Although traffic-related deaths remain the leading cause of death among children in the United States, new research shows seat belt and car seat requirements have significantly reduced this statistic. The Centers for Disease Control and Prevention’s Vital Signs report has revealed that motor vehicle deaths among children under the age of 12 have decreased by 43 percent over the past decade.
The Department of Transportation’s National Highway Traffic Safety Administration (NHTSA) issued a proposal last month that would ensure child safety in the event of a side crash. According to the NHTSA’s Acting Administrator, David Friedman, who is also the director of the CDC, this upgrade to the federal motor vehicle safety standard for child-restraint systems could help prevent upward of 64 injuries each year.
"Car seats are an essential tool for keeping young children safe in vehicles and have a proven track record of saving lives," Friedman said in a statement. "Today we continue to build on our extensive child seat safety program by adding side-impact crash protection for the first time."
Health care professionals around the country recommend that all children ages 12 and under remain in the back seat of the car and buckle up. Approximately one-third of children who died in a motor vehicle crash in 2011 were not wearing a seat belt at the time of the accident. In that same year, 650 out of an estimated 21,000 driver and passenger deaths were attributed to children, The Associated Press reported.
Following increased awareness regarding seat belt safety on top of legislation requiring the use of car seats and booster seats, preliminary findings from 2012 revealed that traffic-related child deaths have dropped to 637. However, experts recognize that more can be done to further reduce the number of children who die each year due to a car accident. In spite of buckle up campaigns and car seat laws, 9,000 children in the past decade have died due to a car crash.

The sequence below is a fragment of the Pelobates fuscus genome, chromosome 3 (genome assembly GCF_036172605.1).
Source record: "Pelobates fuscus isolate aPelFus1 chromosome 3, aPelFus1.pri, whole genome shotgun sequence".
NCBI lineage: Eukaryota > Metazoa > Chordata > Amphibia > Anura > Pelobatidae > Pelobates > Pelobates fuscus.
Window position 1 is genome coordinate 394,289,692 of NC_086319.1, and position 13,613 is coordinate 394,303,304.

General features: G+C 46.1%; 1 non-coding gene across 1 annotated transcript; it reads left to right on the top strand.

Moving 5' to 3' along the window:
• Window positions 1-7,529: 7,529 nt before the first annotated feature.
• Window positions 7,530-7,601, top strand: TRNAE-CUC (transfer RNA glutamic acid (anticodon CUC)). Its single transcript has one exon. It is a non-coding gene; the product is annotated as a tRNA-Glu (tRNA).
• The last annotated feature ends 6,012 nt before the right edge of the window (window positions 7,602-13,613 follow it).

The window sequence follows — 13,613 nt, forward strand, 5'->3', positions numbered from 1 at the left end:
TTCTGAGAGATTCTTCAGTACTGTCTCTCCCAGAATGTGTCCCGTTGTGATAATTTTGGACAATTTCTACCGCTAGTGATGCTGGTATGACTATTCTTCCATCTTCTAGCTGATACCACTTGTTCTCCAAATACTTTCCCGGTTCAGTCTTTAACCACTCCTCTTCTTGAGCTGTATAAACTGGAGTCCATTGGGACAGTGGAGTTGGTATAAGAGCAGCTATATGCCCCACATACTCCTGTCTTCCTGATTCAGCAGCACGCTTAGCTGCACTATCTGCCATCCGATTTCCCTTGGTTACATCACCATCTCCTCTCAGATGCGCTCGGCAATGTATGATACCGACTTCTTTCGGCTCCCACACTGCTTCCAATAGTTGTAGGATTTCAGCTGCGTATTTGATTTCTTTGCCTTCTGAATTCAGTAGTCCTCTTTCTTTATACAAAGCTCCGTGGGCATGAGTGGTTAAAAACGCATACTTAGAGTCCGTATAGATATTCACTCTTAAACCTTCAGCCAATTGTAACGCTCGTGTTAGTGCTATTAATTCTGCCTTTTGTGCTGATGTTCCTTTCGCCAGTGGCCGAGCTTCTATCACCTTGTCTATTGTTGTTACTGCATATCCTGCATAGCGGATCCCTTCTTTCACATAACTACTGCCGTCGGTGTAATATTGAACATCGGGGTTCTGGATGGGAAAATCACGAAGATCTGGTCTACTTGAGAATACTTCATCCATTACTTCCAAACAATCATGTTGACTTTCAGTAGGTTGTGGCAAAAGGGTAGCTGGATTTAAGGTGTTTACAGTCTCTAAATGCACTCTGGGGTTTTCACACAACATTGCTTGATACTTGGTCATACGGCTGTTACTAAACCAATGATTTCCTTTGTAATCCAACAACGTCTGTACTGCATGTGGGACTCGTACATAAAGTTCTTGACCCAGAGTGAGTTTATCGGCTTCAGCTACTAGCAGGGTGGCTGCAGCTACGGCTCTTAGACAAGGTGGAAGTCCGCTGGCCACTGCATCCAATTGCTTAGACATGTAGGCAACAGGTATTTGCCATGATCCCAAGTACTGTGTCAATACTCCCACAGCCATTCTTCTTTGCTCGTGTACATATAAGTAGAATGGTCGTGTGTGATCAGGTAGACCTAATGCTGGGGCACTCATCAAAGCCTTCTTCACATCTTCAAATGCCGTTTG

The CDC’s report also calls for increased awareness over seat belt and booster seat safety for specific racial and ethnic backgrounds. Black and Hispanic children who were not wearing seat belts accounted for nearly half of traffic fatalities between 2009 and 2010 compared to white children. There are currently only two states — Tennessee and Wyoming — that have passed restraint laws requiring car seats or booster seats for children 8 and under.
Experts from the CDC also stressed the importance of proper age- and size-appropriate car and booster seats. For example, parents and caregivers should never place a rear-facing car seat, recommended for children under the age of 2, in front of an active air bag. Children should transition from a booster seat to a seat belt only when the seat belt can fit properly without help from a booster seat.